The heat pump is your home’s transport system for all sources of heat. While they don’t generate heat themselves, they circulate heat from one place to another. The heat pump also absorbs the energy from the outside air to transfer it indoors. In a sense, the heat pump transfers energy from space to space, but that doesn’t necessarily mean they use electricity.
Many Faces of the Heat Pump
Heat pumps are excellent energy savers. A heat pump has three main types that are connected by ducts: air, geothermal and water sourced. Heat pumps collect heat from the air, the ground, or a source of water outside and concentrate it for use in the home. They are much more efficient than air conditioners and furnaces. Heat pumps come in many styles and sizes, such as duct or ductless air source heat pumps, absorption heat pumps, and geothermal heat pumps. Duct heat pumps are air source heat pumps which take the outside air and transfer it to your home; they work well in any season. Ductless heat pumps use a mini split system that requires a specific air source called the reverse cycle chiller (or RCC). The RCC consists of a heat pump attached to an insulated water tank. It can heat or cool the air by heating or cooling the water in the tank; the air is then circulated throughout the home. A reverse cycle chiller also works with a radiant flooring system by sending the heated or cooled water directly through it. Geothermal heat pumps are ground or water sourced, and produce a higher efficiency when transferring the heat between the ground or nearby water source to your home. These efficient heat pumps reduce your energy by 30 to 60% while controlling humidity, and are reliable in any weather conditions. They fit most homes and have low operating costs. Lastly, absorption or gas-fired heat pumps are relatively new and use a variety of heat sources to generate their energy. These sources can include natural gas, propane, or water heated by geothermal or solar processes. In colder months your heat pump will filter the cold air through as heat. In the hotter months you can experience the same thing in air conditioning. Your air conditioner will not filter heat through, but a heat pump will heat and cool your home effectively.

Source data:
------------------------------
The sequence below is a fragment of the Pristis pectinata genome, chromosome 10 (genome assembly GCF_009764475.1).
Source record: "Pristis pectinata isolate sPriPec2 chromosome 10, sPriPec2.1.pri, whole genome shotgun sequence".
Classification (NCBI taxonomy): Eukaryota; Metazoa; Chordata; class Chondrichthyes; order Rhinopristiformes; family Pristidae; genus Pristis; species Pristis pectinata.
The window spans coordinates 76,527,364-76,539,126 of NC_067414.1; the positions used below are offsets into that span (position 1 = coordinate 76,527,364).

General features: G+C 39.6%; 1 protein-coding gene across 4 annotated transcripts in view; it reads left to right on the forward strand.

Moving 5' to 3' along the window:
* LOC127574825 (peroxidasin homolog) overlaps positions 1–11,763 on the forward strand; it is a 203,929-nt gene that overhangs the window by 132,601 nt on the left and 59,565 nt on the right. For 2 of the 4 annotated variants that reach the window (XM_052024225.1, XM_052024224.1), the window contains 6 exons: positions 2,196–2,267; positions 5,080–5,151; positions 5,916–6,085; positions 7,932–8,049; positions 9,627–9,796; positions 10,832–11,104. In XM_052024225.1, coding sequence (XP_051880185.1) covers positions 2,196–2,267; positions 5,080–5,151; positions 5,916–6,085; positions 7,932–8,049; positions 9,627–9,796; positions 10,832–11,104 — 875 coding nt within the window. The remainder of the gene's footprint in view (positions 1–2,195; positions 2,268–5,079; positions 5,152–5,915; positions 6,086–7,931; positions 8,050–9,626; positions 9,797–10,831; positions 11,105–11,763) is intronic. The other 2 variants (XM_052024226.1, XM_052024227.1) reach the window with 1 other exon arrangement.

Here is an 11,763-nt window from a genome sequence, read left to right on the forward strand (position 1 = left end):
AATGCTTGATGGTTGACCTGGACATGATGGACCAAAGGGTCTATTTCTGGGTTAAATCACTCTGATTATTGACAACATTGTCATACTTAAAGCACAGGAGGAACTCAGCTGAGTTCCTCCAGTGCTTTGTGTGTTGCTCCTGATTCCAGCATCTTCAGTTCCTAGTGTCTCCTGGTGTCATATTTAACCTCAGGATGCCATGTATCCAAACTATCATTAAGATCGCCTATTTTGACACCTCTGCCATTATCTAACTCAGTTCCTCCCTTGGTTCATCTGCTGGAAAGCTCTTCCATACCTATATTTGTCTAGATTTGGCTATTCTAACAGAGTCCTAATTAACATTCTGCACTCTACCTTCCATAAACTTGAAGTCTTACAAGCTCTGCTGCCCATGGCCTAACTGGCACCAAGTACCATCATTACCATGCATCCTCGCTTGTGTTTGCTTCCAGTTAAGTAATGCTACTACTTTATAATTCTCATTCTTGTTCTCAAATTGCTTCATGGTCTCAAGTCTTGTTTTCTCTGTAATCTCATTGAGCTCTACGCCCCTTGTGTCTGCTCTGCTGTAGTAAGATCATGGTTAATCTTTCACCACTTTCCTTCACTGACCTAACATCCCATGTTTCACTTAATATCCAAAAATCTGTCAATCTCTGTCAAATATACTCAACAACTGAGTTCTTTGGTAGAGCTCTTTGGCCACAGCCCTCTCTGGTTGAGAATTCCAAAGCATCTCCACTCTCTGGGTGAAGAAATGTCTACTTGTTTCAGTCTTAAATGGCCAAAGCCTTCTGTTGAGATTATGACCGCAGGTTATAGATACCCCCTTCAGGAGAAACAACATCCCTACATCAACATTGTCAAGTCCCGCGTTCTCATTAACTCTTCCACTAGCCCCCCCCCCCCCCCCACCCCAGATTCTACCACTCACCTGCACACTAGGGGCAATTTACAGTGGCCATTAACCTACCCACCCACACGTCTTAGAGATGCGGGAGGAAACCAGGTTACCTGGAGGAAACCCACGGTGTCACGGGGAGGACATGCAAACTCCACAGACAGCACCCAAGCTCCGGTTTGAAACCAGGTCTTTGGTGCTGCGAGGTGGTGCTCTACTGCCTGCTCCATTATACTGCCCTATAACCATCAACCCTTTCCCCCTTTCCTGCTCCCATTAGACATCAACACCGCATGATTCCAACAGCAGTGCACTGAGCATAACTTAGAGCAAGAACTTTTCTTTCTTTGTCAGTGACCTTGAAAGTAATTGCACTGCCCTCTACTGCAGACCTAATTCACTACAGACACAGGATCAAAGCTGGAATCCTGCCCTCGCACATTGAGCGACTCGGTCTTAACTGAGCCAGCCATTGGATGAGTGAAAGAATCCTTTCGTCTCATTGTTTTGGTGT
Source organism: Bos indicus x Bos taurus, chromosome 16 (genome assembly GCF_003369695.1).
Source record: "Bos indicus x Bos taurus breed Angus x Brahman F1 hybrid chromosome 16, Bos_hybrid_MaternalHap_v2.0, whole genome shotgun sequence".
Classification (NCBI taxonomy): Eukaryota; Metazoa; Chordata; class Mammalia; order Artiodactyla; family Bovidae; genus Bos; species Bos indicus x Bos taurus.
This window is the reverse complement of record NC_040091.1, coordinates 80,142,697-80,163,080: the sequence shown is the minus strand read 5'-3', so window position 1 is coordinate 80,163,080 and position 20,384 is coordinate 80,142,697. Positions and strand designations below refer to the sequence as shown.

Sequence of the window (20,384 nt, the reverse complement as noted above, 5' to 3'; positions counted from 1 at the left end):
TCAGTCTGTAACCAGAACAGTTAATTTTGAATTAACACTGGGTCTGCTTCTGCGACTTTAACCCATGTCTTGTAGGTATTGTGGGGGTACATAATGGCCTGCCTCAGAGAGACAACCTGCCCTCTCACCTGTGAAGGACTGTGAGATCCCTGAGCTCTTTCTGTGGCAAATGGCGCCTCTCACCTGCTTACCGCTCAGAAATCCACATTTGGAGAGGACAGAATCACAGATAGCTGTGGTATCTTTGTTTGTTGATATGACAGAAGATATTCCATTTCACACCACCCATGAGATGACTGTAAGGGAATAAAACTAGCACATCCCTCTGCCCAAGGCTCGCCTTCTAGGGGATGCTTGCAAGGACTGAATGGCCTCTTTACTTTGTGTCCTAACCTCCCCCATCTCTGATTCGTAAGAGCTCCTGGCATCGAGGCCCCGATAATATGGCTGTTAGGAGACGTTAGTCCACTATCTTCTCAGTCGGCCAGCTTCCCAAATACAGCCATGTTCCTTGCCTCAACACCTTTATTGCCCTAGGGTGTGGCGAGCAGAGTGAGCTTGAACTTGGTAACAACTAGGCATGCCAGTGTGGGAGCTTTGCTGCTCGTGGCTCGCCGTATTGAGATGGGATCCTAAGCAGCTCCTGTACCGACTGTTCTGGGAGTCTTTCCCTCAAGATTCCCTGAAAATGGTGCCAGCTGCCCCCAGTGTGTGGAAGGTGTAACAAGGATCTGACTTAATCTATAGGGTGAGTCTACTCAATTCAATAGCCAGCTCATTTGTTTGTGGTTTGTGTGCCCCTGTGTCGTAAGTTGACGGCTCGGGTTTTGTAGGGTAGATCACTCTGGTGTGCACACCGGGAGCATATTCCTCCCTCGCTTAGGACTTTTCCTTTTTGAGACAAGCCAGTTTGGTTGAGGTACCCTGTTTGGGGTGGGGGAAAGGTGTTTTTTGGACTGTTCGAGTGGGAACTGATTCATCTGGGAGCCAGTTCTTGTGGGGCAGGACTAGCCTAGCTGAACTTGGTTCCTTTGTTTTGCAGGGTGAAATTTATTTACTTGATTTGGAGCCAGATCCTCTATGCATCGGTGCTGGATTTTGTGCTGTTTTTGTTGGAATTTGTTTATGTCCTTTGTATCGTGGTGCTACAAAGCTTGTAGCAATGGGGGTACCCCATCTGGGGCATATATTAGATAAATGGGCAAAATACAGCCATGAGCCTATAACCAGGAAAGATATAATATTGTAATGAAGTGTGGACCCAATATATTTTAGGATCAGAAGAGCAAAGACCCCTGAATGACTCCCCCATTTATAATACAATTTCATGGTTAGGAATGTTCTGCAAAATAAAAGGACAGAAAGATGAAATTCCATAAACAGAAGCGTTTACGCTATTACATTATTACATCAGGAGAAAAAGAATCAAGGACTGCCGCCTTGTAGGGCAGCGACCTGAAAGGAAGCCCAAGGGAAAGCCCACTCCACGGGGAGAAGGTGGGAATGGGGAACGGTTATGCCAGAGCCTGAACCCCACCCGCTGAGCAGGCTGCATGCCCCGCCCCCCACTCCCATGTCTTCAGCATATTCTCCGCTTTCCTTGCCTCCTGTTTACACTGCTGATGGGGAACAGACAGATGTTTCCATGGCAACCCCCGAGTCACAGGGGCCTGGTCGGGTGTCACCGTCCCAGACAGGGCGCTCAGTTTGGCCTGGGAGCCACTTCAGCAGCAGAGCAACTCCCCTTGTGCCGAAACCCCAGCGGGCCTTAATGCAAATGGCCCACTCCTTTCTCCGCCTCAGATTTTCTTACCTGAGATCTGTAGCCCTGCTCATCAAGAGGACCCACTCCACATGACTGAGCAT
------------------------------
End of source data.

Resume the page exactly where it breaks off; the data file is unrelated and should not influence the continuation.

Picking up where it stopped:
Do Heat Pumps Use Electricity?
Your heat pump is a big component with a big responsibility. With our advanced technology today, these modern heat pump systems can heat or cool your home efficiently, while using very little electricity to do so. The absorption pump (also called the gas-fired pump) even uses alternative sources of energy other than electricity.
Recognize a Malfunction
It’s important to recognize the signs of an inefficient heat pump. Common heat pump problems consist of unusual noises. Parts can often come loose within the unit and cause the heat pump to produce a rattling noise. If your heat pump isn’t running, it could be a power issue or a result of a problem with the thermostat. Another way to tell if your heat pump is in need of maintenance is if it’s not efficiently pushing heated or cooled air throughout your home. The coils could be broken, or the air handler could be blocked. Without recognizable signs such as rattling or an inefficient air flow, it is difficult to tell if your heat pump needs maintenance. So, when you’re searching “air conditioning installation near me” for maintenance or repair to your AC unit, have the professional check your heat pump while they’re there. Overall HVAC maintenance is necessary for a comfortable home environment.
Are you searching for “air conditioning installation near me”? While spring is just around the corner in some states, it’s always summer and sunny in Florida. It’s time to get an HVAC system checkup. Our Air Temp Air Conditioning professionals are licensed and insured to help you with all of your HVAC needs, whether it be a heat pump system or a straight cooling system. Indoor air quality is essential, especially in the hotter months. Contact us today for our available financial options!Posted on